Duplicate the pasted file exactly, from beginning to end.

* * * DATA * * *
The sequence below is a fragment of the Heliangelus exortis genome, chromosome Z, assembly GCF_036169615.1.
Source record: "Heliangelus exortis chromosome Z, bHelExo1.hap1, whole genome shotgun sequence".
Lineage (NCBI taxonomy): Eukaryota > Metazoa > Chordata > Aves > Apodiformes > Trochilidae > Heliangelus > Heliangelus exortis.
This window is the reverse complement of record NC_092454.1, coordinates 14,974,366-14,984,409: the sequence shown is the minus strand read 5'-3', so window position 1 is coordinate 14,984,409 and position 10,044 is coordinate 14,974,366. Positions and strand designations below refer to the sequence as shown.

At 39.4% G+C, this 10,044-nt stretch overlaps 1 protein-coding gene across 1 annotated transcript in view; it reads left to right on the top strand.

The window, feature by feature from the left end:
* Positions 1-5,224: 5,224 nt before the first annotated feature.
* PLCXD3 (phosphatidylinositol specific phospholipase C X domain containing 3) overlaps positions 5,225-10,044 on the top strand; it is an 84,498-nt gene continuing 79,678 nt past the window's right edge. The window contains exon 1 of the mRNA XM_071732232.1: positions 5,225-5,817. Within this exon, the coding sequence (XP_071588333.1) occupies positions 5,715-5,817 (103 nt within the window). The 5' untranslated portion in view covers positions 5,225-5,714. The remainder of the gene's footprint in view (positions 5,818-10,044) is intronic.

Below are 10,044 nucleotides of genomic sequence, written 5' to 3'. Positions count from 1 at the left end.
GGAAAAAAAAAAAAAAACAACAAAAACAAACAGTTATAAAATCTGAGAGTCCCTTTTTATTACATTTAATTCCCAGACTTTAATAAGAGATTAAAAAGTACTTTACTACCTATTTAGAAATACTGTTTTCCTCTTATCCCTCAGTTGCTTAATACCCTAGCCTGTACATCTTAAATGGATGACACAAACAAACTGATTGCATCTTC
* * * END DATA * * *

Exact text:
The sequence below is a fragment of the Heliangelus exortis genome, chromosome Z, assembly GCF_036169615.1.
Source record: "Heliangelus exortis chromosome Z, bHelExo1.hap1, whole genome shotgun sequence".
Lineage (NCBI taxonomy): Eukaryota > Metazoa > Chordata > Aves > Apodiformes > Trochilidae > Heliangelus > Heliangelus exortis.
This window is the reverse complement of record NC_092454.1, coordinates 14,974,366-14,984,409: the sequence shown is the minus strand read 5'-3', so window position 1 is coordinate 14,984,409 and position 10,044 is coordinate 14,974,366. Positions and strand designations below refer to the sequence as shown.

At 39.4% G+C, this 10,044-nt stretch overlaps 1 protein-coding gene across 1 annotated transcript in view; it reads left to right on the top strand.

The window, feature by feature from the left end:
* Positions 1-5,224: 5,224 nt before the first annotated feature.
* PLCXD3 (phosphatidylinositol specific phospholipase C X domain containing 3) overlaps positions 5,225-10,044 on the top strand; it is an 84,498-nt gene continuing 79,678 nt past the window's right edge. The window contains exon 1 of the mRNA XM_071732232.1: positions 5,225-5,817. Within this exon, the coding sequence (XP_071588333.1) occupies positions 5,715-5,817 (103 nt within the window). The 5' untranslated portion in view covers positions 5,225-5,714. The remainder of the gene's footprint in view (positions 5,818-10,044) is intronic.

Below are 10,044 nucleotides of genomic sequence, written 5' to 3'. Positions count from 1 at the left end.
GGAAAAAAAAAAAAAAACAACAAAAACAAACAGTTATAAAATCTGAGAGTCCCTTTTTATTACATTTAATTCCCAGACTTTAATAAGAGATTAAAAAGTACTTTACTACCTATTTAGAAATACTGTTTTCCTCTTATCCCTCAGTTGCTTAATACCCTAGCCTGTACATCTTAAATGGATGACACAAACAAACTGATTGCATCTTC